But before we get further involved in this, I want to draw your attention to a fallacy in the very commonsense idea of causality – events are caused by previous events from which they flow or necessarily result. To understand the fallacy of that idea, we have to begin by asking, “What do you mean by an event?” Let’s take the event of a human being coming into the world. Now when does that event begin? Does it occur at the moment of parturition when the baby actually comes out of its mother? Or does the baby begin at the moment of conception? Or does a baby begin when it is a gleam in its father’s eye? Or does a baby begin when the spermatozoa are generated in the father or the ova in the mother? Or could you say a baby begins when its father is born or when its mother is born? All these things can be thought of as beginnings, but we decide for purposes of legal registration that a life begins at the moment of parturition. And that is a purely arbitrary decision; it has validity only because we all agree about it.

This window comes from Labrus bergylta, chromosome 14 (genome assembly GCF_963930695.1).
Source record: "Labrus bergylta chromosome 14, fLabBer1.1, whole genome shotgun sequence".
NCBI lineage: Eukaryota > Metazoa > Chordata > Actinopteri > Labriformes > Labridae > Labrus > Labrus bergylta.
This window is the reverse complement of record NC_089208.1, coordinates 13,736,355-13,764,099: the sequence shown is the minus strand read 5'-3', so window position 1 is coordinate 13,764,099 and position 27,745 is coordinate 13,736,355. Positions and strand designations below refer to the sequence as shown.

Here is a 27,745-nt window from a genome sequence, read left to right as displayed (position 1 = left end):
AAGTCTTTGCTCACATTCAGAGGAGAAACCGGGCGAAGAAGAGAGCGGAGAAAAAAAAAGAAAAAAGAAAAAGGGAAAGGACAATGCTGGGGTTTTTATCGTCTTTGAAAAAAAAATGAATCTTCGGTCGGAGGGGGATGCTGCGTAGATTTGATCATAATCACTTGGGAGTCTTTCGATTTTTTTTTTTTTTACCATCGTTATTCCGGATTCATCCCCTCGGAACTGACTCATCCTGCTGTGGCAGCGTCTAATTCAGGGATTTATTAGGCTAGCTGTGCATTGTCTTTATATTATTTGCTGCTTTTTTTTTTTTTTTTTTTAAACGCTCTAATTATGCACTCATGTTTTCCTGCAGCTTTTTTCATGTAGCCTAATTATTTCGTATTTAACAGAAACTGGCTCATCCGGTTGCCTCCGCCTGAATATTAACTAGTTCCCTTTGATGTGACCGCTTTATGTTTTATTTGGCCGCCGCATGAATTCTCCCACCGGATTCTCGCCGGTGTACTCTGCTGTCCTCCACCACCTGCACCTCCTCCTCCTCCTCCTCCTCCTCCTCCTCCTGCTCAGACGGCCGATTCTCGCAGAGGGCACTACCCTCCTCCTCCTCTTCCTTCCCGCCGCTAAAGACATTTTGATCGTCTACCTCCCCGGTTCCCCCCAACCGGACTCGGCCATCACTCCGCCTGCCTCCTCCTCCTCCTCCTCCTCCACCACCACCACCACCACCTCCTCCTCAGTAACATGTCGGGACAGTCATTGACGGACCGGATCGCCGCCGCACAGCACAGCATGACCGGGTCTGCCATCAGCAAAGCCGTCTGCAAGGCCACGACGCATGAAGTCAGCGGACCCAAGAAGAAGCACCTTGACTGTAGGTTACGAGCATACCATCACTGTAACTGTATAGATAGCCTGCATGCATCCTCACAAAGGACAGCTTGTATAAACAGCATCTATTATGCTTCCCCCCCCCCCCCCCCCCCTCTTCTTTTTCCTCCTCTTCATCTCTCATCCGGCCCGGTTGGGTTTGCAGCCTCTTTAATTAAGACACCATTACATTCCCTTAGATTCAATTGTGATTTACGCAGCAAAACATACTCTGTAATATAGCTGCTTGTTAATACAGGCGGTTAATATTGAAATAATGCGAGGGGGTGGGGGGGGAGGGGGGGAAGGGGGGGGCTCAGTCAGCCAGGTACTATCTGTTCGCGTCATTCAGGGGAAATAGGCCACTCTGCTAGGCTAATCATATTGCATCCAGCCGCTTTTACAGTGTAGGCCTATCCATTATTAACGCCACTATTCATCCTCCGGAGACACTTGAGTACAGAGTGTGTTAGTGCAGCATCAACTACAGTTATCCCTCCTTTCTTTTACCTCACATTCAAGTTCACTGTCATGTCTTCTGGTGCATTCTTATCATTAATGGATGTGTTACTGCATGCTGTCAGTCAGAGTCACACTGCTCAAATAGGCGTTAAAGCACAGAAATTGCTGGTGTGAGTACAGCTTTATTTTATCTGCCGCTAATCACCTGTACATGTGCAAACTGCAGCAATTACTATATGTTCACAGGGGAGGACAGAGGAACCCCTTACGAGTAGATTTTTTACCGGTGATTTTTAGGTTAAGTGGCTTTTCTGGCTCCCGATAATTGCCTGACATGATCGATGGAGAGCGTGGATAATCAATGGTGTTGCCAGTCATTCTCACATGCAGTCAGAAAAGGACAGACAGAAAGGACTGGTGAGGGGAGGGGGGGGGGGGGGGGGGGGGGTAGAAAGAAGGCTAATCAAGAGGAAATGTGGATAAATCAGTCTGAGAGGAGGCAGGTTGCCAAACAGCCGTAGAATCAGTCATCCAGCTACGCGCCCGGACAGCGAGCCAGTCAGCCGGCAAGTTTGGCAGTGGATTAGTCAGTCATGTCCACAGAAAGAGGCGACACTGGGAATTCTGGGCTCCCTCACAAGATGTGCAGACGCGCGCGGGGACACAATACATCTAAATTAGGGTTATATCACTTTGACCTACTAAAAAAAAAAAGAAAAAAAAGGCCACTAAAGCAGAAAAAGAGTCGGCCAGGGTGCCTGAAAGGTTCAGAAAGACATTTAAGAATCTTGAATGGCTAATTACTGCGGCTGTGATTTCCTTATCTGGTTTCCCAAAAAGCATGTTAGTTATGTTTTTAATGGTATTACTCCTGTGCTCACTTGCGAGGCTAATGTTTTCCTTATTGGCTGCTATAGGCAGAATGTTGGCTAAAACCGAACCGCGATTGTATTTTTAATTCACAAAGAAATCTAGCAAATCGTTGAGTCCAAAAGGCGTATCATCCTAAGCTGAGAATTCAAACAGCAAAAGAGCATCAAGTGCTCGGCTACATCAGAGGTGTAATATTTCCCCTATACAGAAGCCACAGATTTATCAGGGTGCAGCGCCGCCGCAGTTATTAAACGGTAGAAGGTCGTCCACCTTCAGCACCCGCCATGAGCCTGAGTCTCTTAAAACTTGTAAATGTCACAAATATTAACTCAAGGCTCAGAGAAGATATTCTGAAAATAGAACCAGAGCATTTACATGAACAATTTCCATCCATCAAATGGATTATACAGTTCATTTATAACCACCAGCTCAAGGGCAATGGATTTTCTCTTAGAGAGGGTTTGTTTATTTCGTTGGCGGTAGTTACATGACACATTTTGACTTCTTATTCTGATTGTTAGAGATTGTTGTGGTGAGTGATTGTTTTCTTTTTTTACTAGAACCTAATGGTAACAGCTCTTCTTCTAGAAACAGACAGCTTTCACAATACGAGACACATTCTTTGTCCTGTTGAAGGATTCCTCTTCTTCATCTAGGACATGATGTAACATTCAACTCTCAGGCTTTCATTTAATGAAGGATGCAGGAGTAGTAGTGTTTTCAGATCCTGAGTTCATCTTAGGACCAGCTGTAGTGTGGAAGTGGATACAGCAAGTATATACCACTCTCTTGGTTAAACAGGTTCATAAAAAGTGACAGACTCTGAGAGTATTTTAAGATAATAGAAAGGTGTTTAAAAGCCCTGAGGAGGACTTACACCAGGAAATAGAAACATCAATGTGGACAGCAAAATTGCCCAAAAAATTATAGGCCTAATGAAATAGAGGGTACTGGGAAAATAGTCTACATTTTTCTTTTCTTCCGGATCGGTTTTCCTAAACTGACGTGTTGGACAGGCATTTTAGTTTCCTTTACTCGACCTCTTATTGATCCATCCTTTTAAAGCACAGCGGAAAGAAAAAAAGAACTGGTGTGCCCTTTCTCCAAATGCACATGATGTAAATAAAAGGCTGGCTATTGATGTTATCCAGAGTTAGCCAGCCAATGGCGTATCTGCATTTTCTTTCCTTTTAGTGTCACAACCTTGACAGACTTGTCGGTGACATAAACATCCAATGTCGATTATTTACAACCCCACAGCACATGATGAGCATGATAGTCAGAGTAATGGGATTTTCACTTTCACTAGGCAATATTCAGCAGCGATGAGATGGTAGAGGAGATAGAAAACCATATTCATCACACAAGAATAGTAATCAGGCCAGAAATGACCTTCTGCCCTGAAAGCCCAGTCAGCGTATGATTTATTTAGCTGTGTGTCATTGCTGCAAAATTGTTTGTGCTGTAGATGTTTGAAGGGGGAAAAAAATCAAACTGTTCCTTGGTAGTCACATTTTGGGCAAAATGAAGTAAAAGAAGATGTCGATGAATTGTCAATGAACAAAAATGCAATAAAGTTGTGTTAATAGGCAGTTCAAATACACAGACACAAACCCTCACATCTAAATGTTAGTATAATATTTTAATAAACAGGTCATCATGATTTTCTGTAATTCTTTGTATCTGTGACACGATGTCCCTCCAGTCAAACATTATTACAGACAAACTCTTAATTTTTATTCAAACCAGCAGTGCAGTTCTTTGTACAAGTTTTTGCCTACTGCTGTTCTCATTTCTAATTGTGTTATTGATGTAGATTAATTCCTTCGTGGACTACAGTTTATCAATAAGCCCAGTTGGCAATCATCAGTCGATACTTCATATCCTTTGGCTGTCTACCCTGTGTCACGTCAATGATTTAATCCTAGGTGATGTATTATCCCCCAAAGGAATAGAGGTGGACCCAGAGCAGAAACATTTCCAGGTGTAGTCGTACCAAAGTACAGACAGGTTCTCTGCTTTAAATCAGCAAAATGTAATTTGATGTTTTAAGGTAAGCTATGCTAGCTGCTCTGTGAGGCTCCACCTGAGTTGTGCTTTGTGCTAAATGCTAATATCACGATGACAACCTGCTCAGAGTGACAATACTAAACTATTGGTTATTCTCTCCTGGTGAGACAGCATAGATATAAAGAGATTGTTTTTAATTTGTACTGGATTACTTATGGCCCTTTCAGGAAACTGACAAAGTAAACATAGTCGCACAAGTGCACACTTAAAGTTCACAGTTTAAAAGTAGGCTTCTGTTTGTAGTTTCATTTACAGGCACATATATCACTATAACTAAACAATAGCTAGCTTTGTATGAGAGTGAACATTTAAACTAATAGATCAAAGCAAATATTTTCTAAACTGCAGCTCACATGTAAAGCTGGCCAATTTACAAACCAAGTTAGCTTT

Let me show you the same phenomenon in the dimension of space instead of the dimension of time. Let’s ask, “How big is the sun?” Are we going to define the sun as limited by the extent of its fire? That’s one possible definition. But we could equally well define the sphere of the sun by the extent of its light. And each of these would be reasonable choices. We have arbitrarily agreed to define the sun by the limit of its visible fire. But you see in these analogies that how big a thing is or how long an event is, is simply a matter of definition.

Therefore, when by the simple definition for purposes of discussion we have divided events into certain periods – the First World War began in 1914 and it ended in 1918 (actually, all those things which led up to the First World War started long before 1914, and the repercussions of that war lasted long after 1918) – we sort of forget we do it. We have a puzzle, “How do events lead to each other?”